Yesterday, I was on the phone with two students from the University of Denver. One is a good friend and fellow Limousin breeder named Cassidy. Her partner's name is Lance, and he hails from Las Vegas. Clearly, they both come from different places in life, but they were teaming up to tackle a project proposal for class that deals with educating consumers to better understand food production. As I answered their questions for this project, I was so proud of them for wanting to address this issue. But, I realized that maybe the problem isn't our consumers, it's us.

While most consumers have no direct ties to farmers or ranchers anymore, do we even try to reach out to those different than us to tell our story? While we often pass off their ideas about agriculture as ignorant, do we take the time to understand why they feel the way they do about us? As we go through the stages in the beef production chain, are we prepared to explain practices such as weaning, dehorning, vaccinating and castrating? Is there a way to regain the trust in our consumers, while upholding the strong practices of animal husbandry and environmental stewardship that we already maintain?

These are questions we need to ask ourselves from time to time, so that we don't get caught in a rut. As ranchers, we might often get caught up in the things happening at home, but we can never forget the turmoil going on outside the pasture gates. Today, I challenge you to step outside of your comfort zone and talk to someone new about agriculture life. Try it in the grocery store, comment on a newspaper article or get on a social media channel to talk to somebody. Then, let me know how your efforts are received. If we each stand up and do our part, we can work to educate our consumers and regain their trust.

BEEF Daily Quick Fact: 46 percent of beef farmers say they have incomes outside the farm, even though two-thirds say they work more than 1,000 hours a year on it. Less than one-third of

cattle operators claim farming as their occupation, while 23 percent say they are retired.

DJ CME Livestock Review: Cattle Complex Slips

CME live cattle closed mostly weak on residual fallout from last week's disappointing cash cattle price results, bear spreading and sell stops.

Live cattle fluctuated throughout the morning. Dejected bullish traders exited the market after cash cattle prices fell shy of the prior week's results.

Cash-basis fed cattle last week brought mostly $83 per hundredweight versus generally $84.50 the previous week.

By the same token, several contracts' drop to new seasonal lows last Friday piqued the interest of those "looking for value."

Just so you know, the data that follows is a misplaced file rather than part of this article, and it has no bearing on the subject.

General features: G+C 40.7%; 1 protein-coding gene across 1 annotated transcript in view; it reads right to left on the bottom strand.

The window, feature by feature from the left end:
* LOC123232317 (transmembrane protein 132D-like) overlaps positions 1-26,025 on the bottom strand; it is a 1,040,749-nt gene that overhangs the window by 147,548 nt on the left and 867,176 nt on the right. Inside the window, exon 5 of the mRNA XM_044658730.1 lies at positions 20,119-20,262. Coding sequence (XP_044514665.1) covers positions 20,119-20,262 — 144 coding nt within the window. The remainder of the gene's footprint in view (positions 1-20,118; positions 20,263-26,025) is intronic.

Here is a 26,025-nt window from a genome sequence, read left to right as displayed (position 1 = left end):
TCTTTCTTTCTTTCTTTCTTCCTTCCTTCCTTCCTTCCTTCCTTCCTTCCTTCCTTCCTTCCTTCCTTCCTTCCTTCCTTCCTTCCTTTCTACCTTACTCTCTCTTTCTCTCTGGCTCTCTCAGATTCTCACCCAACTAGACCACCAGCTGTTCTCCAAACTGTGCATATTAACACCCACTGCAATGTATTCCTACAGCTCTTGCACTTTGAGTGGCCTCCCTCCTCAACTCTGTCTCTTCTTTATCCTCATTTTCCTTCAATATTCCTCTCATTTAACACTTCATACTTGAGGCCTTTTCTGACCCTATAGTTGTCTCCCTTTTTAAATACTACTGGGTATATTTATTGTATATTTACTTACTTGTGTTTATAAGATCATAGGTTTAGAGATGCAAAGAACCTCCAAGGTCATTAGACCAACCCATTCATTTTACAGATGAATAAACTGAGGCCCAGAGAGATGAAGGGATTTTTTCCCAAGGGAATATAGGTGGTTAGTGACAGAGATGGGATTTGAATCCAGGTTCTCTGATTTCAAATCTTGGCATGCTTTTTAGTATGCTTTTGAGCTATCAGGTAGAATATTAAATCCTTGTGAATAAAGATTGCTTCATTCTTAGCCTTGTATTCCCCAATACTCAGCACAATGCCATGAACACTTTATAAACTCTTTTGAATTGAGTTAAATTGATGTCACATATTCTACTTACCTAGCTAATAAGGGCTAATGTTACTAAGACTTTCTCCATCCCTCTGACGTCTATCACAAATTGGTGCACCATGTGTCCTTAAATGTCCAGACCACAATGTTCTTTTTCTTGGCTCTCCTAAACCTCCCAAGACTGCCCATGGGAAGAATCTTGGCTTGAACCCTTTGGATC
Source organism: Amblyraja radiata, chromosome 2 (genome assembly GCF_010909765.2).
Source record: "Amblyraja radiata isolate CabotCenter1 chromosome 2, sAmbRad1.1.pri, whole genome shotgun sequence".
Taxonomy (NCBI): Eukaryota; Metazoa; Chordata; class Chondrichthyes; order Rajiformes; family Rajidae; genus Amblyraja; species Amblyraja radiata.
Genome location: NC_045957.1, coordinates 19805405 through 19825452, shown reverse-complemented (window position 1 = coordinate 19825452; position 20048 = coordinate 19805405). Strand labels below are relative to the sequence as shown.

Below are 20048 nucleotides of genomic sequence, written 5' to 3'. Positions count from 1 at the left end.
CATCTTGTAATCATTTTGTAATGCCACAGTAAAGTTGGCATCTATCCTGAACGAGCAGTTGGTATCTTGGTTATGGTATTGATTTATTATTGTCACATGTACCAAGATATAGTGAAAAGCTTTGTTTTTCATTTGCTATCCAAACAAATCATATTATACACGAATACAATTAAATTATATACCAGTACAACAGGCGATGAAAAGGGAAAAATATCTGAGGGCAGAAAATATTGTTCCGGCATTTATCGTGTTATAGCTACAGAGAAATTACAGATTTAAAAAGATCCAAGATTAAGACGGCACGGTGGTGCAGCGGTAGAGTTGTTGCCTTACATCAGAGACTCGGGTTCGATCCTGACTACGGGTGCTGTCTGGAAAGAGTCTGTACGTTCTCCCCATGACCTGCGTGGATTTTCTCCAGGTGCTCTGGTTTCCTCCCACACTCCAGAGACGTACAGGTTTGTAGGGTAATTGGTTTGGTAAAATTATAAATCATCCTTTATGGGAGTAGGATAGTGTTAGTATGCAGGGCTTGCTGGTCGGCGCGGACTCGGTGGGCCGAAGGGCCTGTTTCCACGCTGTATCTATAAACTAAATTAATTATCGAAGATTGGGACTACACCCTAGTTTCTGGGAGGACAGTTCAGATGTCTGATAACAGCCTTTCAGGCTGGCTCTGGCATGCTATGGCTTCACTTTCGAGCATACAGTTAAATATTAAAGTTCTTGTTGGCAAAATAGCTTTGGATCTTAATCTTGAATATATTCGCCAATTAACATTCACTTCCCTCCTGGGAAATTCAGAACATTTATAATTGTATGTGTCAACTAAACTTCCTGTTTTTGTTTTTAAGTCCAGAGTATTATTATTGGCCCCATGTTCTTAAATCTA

Uninspiring boxed beef prices and sullen beef packer profit margins exerted added market pressure. However, October and December oversold chart conditions, higher CBOT corn and U.S. equities' advances stirred buying on live cattle breaks.

At one point October live cattle drifted to its lowest level in 10 months. Several deep cattle contracts again fell to new seasonal lows where willing buyers were waiting.

Live cattle traders Tuesday will have their feelers out for potential deliveries as spot-October readies for expiration Oct. 30.

October settled down 27 points at 82.67 cents a pound, and December closed down 10 points at 83.9 cents.

Feeder cattle ended weak, and October and November initially sank to 10-month lows, on sell stops, CBOT corn's runup and spreading out of November and January into October.

Back-month feeder cattle premiums to CME's feeder cattle index deterred far cattle month buyers.

Also, spot-October selling developed before the contract's Oct. 29 expiration date.

And distant feeder cattle contracts' premiums to CME's feeder cattle index deterred would-be buyers.

October feeder cattle settled down 20 points at 93.35 cents, and November closed down 27 points at 93.3 cents.

To read the entire article, link here.

USDA Issues Grass Fed Marketing Claims Standards

The USDA’s Agricultural Marketing Service (AMS) issued a voluntary standard for a grass (forage) fed livestock marketing claim that states grass and/or forage shall be the feed source consumed for the lifetime of the ruminant animal, with the exception of milk consumed prior to weaning. The diet shall be derived solely from forage and animals cannot be fed grain or grain by-products and must have continuous access to pasture during the growing season.